Short film recommendation: Facing It

Still from the short film: A group of people with claymation faces sit at a bar staring down the camera at the viewer.

As I wrote in my latest newsletter, out of everything I watched in September, the most impactful was Sam Gainsborough’s excellent short film Facing It.

When something hits me as hard as it does, quite often it’s because I experience that feeling of “being seen.” Well watching this short film was the most seen I’ve felt in some time.

The portrayal of anxiety and loneliness in a crowd is beautifully depicted. The claymation also adds a layer of surreal that greatly appeals to my love for the weird.

Here is the synopsis to persuade you to set aside 6 minutes to give it a watch:

[In] Facing It, a young man of perhaps college age named Shaun grapples with the feeling of being trapped in the cage of his own mind, helpless to escape it. The viewer is given access to Shaun’s eyes and ears. His sensory perspective is dreamlike: imaginative, yet brushing up against a recognisable reality. But, as you might expect, it’s not a pleasant dream – his world is populated by characters with strange clay faces that sit atop human bodies, and their muffled voices echo incomprehensibly. As if submerged underwater, Shaun is out of his depth.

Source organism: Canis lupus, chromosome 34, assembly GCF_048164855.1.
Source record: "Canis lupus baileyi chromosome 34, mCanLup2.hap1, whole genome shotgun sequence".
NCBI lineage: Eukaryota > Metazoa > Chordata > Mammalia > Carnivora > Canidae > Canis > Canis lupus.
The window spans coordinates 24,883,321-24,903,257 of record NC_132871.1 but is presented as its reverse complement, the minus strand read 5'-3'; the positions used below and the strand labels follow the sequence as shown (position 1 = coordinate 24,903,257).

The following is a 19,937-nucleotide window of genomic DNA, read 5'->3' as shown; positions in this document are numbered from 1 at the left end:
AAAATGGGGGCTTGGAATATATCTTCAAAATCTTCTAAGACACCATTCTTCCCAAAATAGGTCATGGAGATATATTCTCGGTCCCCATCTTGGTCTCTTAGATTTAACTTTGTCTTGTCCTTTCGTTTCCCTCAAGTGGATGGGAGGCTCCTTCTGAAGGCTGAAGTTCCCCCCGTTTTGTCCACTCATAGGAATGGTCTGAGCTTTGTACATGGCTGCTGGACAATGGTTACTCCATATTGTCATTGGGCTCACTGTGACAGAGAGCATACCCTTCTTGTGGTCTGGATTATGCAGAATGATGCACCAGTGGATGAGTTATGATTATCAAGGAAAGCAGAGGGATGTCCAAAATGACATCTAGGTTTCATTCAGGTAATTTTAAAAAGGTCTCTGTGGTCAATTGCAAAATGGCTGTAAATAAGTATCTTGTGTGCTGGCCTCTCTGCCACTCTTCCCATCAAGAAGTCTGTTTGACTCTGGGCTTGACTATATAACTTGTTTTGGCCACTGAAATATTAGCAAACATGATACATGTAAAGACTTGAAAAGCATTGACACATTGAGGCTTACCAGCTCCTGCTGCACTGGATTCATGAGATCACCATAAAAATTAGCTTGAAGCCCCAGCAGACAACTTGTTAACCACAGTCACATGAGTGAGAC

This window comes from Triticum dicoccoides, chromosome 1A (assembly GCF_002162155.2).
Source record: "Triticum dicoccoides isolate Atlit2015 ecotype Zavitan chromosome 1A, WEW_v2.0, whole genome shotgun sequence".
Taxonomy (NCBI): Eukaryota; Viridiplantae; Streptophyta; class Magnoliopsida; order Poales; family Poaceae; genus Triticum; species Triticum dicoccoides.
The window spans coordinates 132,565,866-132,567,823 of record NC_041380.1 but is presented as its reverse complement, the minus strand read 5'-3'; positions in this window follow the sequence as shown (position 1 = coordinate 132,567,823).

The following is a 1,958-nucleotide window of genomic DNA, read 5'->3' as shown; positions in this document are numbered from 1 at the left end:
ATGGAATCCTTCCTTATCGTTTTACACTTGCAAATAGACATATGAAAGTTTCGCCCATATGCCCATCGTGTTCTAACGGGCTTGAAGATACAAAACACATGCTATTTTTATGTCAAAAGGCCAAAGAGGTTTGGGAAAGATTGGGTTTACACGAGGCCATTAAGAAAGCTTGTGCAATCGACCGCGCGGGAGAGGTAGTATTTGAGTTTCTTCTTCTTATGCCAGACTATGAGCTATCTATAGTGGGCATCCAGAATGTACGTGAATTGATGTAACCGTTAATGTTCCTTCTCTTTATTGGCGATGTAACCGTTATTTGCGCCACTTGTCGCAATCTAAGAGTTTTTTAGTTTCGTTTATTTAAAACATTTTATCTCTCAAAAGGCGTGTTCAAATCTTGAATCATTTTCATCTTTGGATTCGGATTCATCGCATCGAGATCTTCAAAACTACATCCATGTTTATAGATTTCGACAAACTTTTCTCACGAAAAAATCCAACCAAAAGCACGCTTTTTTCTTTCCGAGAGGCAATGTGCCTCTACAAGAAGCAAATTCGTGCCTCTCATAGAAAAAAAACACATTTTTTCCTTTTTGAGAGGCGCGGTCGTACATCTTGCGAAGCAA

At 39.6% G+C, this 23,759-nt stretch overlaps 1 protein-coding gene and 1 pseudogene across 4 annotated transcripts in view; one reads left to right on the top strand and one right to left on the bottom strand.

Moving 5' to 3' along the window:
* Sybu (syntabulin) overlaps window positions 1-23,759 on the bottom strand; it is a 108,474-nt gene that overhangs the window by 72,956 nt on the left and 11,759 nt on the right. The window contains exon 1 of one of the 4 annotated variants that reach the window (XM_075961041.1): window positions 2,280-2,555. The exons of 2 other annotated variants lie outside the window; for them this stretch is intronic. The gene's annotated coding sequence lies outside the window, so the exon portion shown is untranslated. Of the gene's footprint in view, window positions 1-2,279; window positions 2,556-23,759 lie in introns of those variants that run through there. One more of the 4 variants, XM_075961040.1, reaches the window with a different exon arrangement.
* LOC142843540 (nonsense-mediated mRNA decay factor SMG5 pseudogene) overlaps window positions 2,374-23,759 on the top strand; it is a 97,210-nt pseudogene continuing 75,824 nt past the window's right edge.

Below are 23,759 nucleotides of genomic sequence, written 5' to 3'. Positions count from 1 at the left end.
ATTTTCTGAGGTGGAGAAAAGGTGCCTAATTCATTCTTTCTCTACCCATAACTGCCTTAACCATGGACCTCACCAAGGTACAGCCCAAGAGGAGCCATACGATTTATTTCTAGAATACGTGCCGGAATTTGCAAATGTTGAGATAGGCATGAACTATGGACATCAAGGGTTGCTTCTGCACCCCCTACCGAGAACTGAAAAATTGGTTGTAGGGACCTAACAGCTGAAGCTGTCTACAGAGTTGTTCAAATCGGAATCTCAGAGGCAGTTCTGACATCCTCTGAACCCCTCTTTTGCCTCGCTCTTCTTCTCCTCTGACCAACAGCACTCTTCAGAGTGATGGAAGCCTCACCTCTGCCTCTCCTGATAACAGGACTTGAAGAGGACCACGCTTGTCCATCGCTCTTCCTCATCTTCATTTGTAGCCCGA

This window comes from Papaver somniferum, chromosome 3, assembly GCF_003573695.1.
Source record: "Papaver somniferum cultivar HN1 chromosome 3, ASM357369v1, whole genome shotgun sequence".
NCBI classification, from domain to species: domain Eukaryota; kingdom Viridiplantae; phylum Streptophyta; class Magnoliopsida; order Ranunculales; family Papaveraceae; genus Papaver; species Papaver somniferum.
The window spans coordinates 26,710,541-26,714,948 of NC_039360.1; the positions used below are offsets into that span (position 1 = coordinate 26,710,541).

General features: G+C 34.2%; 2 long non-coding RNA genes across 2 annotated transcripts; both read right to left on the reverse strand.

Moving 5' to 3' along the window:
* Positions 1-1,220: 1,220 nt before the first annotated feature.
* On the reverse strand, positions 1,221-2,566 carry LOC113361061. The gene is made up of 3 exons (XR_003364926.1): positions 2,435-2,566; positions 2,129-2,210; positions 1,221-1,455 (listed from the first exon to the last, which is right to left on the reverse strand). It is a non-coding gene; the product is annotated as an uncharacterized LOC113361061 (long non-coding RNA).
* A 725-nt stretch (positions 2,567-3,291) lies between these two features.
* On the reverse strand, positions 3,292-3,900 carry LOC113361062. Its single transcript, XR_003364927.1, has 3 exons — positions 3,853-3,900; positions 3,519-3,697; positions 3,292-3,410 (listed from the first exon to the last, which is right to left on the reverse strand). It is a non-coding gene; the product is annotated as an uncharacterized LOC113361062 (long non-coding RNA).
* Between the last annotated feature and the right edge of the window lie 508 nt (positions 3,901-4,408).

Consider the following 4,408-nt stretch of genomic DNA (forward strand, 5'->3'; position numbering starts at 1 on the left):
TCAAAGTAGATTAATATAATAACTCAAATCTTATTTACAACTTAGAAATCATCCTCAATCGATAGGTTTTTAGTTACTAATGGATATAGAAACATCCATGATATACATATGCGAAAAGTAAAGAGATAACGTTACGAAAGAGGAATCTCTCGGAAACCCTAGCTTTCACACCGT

Watch on Vimeo

Reviewing Tim Kreider’s “We Learn Nothing”

We Learn Nothing paperback cover, published by Simon & Schuster (2013)

Tim Kreider is a cartoonist and essayist who was a regular contributor to the New York Times. I’ve previously referenced his article “I Am a Meme Now”, which I absolutely adored. It was that essay that prompted me to buy this collection. It features a number of his excellent sketches, too.

Overall, some essays were incredibly powerful, and I’ll 100% read them again and again. Whilst others were middling, and a few even left a rather bad taste in my mouth. Yet I must have enjoyed this book a great deal to write a review this long!

To review the book, I thought I’d highlight six (out of 15) essays that perfectly encapsulate my thoughts about the book as a whole.

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